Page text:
Would you like to know what Caillat's days were like? (I woke up. I showered. Scooter went through the doggie door to go to the bathroom. Scooter came back in from the doggie door after he went to the bathroom, etc.) Holy crap- it's a monotonous nightmare. If this book was solely about his adventures with his dog Scooter, the best little buddy and tension breaker that made him happy during the recording sessions, that's one thing (I adore dogs)...but that's not how this was marketed. ("I ordered a drink. The waiter arrived. He poured the wine into my glass. I raised my glass. I made a toast." With hours upon hours worth of moment by moment description of every single thing he did every single day he worked on the album and subsequent tour, how in the hell did he have time to effectively do anything? He's too busy writing down every single boring everyday tasks he did, thought, etc. Frankly, if the book was about Scooter, the best pal Caillat ever had, it would have been far more interesting on the road with him and Scooter's adorable personality in the recording studio. That dog was interesting. Caillat wasn't. In spades.
Other than two major confrontations that take place during the Rumours recording sessions,I learned nothing. Just a lot of "the band seemed tense/the band knew exactly how much was at stake in making this album"...really? Ya don't say! Honestly, I felt that Caillat's reflections had about as much importance as a pimple on the ass of the universe.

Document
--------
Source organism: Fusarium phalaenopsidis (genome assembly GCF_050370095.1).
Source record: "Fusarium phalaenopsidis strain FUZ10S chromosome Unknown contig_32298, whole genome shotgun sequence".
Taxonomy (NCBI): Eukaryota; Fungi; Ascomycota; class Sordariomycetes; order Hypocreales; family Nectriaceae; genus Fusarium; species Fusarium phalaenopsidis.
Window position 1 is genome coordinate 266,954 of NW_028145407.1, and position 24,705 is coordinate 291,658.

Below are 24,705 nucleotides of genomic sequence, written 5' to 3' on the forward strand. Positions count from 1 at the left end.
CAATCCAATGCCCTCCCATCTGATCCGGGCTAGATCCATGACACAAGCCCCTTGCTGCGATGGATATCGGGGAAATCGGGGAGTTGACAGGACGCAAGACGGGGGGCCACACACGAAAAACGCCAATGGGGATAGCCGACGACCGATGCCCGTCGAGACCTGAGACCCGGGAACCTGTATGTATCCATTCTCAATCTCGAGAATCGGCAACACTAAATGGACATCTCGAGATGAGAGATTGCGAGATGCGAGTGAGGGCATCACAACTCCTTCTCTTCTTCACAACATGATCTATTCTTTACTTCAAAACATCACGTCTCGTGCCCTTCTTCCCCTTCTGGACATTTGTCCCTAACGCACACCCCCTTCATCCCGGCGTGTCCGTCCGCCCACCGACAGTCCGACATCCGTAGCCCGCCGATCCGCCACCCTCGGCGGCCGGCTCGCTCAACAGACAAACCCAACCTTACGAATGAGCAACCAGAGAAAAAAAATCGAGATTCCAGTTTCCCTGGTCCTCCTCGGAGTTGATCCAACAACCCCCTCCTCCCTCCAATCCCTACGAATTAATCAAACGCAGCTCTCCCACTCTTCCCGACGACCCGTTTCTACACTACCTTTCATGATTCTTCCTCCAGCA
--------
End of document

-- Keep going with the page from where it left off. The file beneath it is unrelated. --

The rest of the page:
By the way, is it just me, or does the narrator (although giving his best) sound like a voiceover actor for children's products/that happy voice at the end of the latest medicine commercial that happily warns you that one of the side effects is death? They should have had that warning at the beginning of this audiobook.
I really enjoy the voice of narrator Victor Bevine - he created distinct and very different voices for each one of the characters. I appreciated it.
Too many. The Johnson family history is packed with painfully sick individuals that took extreme joy in punishing/annihilating their family members. The ripple effect still affects the family to this day.